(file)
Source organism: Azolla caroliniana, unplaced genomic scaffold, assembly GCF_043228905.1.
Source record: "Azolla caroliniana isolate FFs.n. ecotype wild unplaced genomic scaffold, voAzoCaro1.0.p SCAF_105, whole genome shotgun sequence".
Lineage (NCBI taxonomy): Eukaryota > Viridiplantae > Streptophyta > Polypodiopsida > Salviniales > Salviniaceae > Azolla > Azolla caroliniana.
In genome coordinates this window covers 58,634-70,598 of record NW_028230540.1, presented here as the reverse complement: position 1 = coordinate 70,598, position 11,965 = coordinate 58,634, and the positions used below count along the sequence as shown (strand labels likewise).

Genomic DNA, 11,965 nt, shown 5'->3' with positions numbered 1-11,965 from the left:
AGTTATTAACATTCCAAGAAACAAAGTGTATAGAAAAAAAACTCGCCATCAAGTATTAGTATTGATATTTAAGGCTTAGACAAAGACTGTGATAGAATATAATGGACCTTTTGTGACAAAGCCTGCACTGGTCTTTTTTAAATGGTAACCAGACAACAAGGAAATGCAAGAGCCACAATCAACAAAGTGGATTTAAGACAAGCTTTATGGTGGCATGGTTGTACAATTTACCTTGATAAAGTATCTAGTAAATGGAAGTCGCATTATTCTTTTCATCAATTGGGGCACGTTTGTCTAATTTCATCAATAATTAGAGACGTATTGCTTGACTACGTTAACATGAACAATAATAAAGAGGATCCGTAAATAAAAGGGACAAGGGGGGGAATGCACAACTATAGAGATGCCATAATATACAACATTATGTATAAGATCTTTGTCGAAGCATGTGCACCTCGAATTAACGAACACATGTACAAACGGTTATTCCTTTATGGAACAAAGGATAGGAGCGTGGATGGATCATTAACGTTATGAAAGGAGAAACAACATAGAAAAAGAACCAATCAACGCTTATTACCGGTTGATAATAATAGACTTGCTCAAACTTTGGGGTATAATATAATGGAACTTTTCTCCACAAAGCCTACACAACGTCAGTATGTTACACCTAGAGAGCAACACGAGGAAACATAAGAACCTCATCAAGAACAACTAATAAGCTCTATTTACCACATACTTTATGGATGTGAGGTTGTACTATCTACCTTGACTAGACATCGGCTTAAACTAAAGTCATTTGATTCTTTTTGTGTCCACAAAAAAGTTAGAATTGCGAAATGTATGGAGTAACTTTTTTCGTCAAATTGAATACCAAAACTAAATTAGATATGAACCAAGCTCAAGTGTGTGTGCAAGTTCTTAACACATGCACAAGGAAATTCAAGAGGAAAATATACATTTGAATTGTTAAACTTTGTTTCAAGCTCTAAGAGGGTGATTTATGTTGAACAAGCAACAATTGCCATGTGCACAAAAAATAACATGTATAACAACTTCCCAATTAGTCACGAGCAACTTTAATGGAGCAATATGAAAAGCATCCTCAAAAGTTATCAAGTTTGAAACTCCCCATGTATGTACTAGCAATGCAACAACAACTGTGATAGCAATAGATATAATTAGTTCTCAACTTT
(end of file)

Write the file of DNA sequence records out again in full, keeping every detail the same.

Source organism: Azolla caroliniana, unplaced genomic scaffold, assembly GCF_043228905.1.
Source record: "Azolla caroliniana isolate FFs.n. ecotype wild unplaced genomic scaffold, voAzoCaro1.0.p SCAF_105, whole genome shotgun sequence".
Lineage (NCBI taxonomy): Eukaryota > Viridiplantae > Streptophyta > Polypodiopsida > Salviniales > Salviniaceae > Azolla > Azolla caroliniana.
In genome coordinates this window covers 58,634-70,598 of record NW_028230540.1, presented here as the reverse complement: position 1 = coordinate 70,598, position 11,965 = coordinate 58,634, and the positions used below count along the sequence as shown (strand labels likewise).

Genomic DNA, 11,965 nt, shown 5'->3' with positions numbered 1-11,965 from the left:
AGTTATTAACATTCCAAGAAACAAAGTGTATAGAAAAAAAACTCGCCATCAAGTATTAGTATTGATATTTAAGGCTTAGACAAAGACTGTGATAGAATATAATGGACCTTTTGTGACAAAGCCTGCACTGGTCTTTTTTAAATGGTAACCAGACAACAAGGAAATGCAAGAGCCACAATCAACAAAGTGGATTTAAGACAAGCTTTATGGTGGCATGGTTGTACAATTTACCTTGATAAAGTATCTAGTAAATGGAAGTCGCATTATTCTTTTCATCAATTGGGGCACGTTTGTCTAATTTCATCAATAATTAGAGACGTATTGCTTGACTACGTTAACATGAACAATAATAAAGAGGATCCGTAAATAAAAGGGACAAGGGGGGGAATGCACAACTATAGAGATGCCATAATATACAACATTATGTATAAGATCTTTGTCGAAGCATGTGCACCTCGAATTAACGAACACATGTACAAACGGTTATTCCTTTATGGAACAAAGGATAGGAGCGTGGATGGATCATTAACGTTATGAAAGGAGAAACAACATAGAAAAAGAACCAATCAACGCTTATTACCGGTTGATAATAATAGACTTGCTCAAACTTTGGGGTATAATATAATGGAACTTTTCTCCACAAAGCCTACACAACGTCAGTATGTTACACCTAGAGAGCAACACGAGGAAACATAAGAACCTCATCAAGAACAACTAATAAGCTCTATTTACCACATACTTTATGGATGTGAGGTTGTACTATCTACCTTGACTAGACATCGGCTTAAACTAAAGTCATTTGATTCTTTTTGTGTCCACAAAAAAGTTAGAATTGCGAAATGTATGGAGTAACTTTTTTCGTCAAATTGAATACCAAAACTAAATTAGATATGAACCAAGCTCAAGTGTGTGTGCAAGTTCTTAACACATGCACAAGGAAATTCAAGAGGAAAATATACATTTGAATTGTTAAACTTTGTTTCAAGCTCTAAGAGGGTGATTTATGTTGAACAAGCAACAATTGCCATGTGCACAAAAAATAACATGTATAACAACTTCCCAATTAGTCACGAGCAACTTTAATGGAGCAATATGAAAAGCATCCTCAAAAGTTATCAAGTTTGAAACTCCCCATGTATGTACTAGCAATGCAACAACAACTGTGATAGCAATAGATATAATTAGTTCTCAACTTT